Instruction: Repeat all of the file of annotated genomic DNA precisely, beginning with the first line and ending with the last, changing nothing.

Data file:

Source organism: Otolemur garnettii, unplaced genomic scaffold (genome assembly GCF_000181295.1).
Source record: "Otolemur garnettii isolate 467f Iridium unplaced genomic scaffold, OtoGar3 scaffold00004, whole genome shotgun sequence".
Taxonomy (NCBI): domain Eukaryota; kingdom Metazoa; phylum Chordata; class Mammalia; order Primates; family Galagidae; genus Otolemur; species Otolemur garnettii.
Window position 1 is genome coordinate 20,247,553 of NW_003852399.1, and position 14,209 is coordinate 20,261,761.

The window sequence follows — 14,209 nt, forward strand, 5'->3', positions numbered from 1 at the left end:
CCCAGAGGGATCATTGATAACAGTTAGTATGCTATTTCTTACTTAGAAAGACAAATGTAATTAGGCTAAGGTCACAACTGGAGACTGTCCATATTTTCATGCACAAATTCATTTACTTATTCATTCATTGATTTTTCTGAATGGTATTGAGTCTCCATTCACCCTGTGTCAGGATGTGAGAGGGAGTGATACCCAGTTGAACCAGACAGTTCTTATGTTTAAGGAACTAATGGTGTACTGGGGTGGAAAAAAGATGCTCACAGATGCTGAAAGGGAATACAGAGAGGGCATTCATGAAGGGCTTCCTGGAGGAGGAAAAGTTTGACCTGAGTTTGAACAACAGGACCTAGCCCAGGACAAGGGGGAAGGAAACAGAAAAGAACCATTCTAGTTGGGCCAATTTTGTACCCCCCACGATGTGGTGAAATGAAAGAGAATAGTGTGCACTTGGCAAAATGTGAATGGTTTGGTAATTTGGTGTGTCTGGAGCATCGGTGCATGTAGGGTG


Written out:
Source organism: Otolemur garnettii, unplaced genomic scaffold (genome assembly GCF_000181295.1).
Source record: "Otolemur garnettii isolate 467f Iridium unplaced genomic scaffold, OtoGar3 scaffold00004, whole genome shotgun sequence".
Taxonomy (NCBI): domain Eukaryota; kingdom Metazoa; phylum Chordata; class Mammalia; order Primates; family Galagidae; genus Otolemur; species Otolemur garnettii.
Window position 1 is genome coordinate 20,247,553 of NW_003852399.1, and position 14,209 is coordinate 20,261,761.

The window sequence follows — 14,209 nt, forward strand, 5'->3', positions numbered from 1 at the left end:
CCCAGAGGGATCATTGATAACAGTTAGTATGCTATTTCTTACTTAGAAAGACAAATGTAATTAGGCTAAGGTCACAACTGGAGACTGTCCATATTTTCATGCACAAATTCATTTACTTATTCATTCATTGATTTTTCTGAATGGTATTGAGTCTCCATTCACCCTGTGTCAGGATGTGAGAGGGAGTGATACCCAGTTGAACCAGACAGTTCTTATGTTTAAGGAACTAATGGTGTACTGGGGTGGAAAAAAGATGCTCACAGATGCTGAAAGGGAATACAGAGAGGGCATTCATGAAGGGCTTCCTGGAGGAGGAAAAGTTTGACCTGAGTTTGAACAACAGGACCTAGCCCAGGACAAGGGGGAAGGAAACAGAAAAGAACCATTCTAGTTGGGCCAATTTTGTACCCCCCACGATGTGGTGAAATGAAAGAGAATAGTGTGCACTTGGCAAAATGTGAATGGTTTGGTAATTTGGTGTGTCTGGAGCATCGGTGCATGTAGGGTG